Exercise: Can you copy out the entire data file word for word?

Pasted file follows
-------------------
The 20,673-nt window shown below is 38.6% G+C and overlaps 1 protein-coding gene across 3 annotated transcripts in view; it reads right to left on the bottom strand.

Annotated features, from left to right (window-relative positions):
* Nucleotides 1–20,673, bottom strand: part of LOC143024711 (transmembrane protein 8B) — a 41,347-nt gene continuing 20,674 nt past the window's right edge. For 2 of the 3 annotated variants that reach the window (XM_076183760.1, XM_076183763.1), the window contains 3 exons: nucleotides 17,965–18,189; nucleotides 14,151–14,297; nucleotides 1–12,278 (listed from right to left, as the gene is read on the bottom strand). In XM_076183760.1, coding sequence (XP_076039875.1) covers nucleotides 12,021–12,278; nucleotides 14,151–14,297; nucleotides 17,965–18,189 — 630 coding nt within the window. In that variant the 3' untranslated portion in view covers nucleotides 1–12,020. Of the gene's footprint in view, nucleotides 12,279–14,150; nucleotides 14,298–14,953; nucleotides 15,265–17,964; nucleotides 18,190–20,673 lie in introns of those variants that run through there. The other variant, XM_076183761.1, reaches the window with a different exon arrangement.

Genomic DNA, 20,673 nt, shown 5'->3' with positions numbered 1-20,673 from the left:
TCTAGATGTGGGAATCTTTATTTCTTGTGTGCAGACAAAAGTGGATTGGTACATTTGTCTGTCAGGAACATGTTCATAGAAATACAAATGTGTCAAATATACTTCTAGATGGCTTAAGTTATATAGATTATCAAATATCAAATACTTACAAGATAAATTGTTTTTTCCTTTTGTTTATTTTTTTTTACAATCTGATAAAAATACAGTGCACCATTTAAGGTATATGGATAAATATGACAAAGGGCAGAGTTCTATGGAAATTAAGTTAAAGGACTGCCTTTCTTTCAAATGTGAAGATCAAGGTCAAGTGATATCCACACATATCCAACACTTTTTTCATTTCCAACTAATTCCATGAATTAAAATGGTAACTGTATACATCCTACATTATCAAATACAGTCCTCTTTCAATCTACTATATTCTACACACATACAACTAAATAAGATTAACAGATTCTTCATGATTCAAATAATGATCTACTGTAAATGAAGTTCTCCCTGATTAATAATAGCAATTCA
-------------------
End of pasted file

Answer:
The 20,673-nt window shown below is 38.6% G+C and overlaps 1 protein-coding gene across 3 annotated transcripts in view; it reads right to left on the bottom strand.

Annotated features, from left to right (window-relative positions):
* Nucleotides 1–20,673, bottom strand: part of LOC143024711 (transmembrane protein 8B) — a 41,347-nt gene continuing 20,674 nt past the window's right edge. For 2 of the 3 annotated variants that reach the window (XM_076183760.1, XM_076183763.1), the window contains 3 exons: nucleotides 17,965–18,189; nucleotides 14,151–14,297; nucleotides 1–12,278 (listed from right to left, as the gene is read on the bottom strand). In XM_076183760.1, coding sequence (XP_076039875.1) covers nucleotides 12,021–12,278; nucleotides 14,151–14,297; nucleotides 17,965–18,189 — 630 coding nt within the window. In that variant the 3' untranslated portion in view covers nucleotides 1–12,020. Of the gene's footprint in view, nucleotides 12,279–14,150; nucleotides 14,298–14,953; nucleotides 15,265–17,964; nucleotides 18,190–20,673 lie in introns of those variants that run through there. The other variant, XM_076183761.1, reaches the window with a different exon arrangement.

Genomic DNA, 20,673 nt, shown 5'->3' with positions numbered 1-20,673 from the left:
TCTAGATGTGGGAATCTTTATTTCTTGTGTGCAGACAAAAGTGGATTGGTACATTTGTCTGTCAGGAACATGTTCATAGAAATACAAATGTGTCAAATATACTTCTAGATGGCTTAAGTTATATAGATTATCAAATATCAAATACTTACAAGATAAATTGTTTTTTCCTTTTGTTTATTTTTTTTTACAATCTGATAAAAATACAGTGCACCATTTAAGGTATATGGATAAATATGACAAAGGGCAGAGTTCTATGGAAATTAAGTTAAAGGACTGCCTTTCTTTCAAATGTGAAGATCAAGGTCAAGTGATATCCACACATATCCAACACTTTTTTCATTTCCAACTAATTCCATGAATTAAAATGGTAACTGTATACATCCTACATTATCAAATACAGTCCTCTTTCAATCTACTATATTCTACACACATACAACTAAATAAGATTAACAGATTCTTCATGATTCAAATAATGATCTACTGTAAATGAAGTTCTCCCTGATTAATAATAGCAATTCA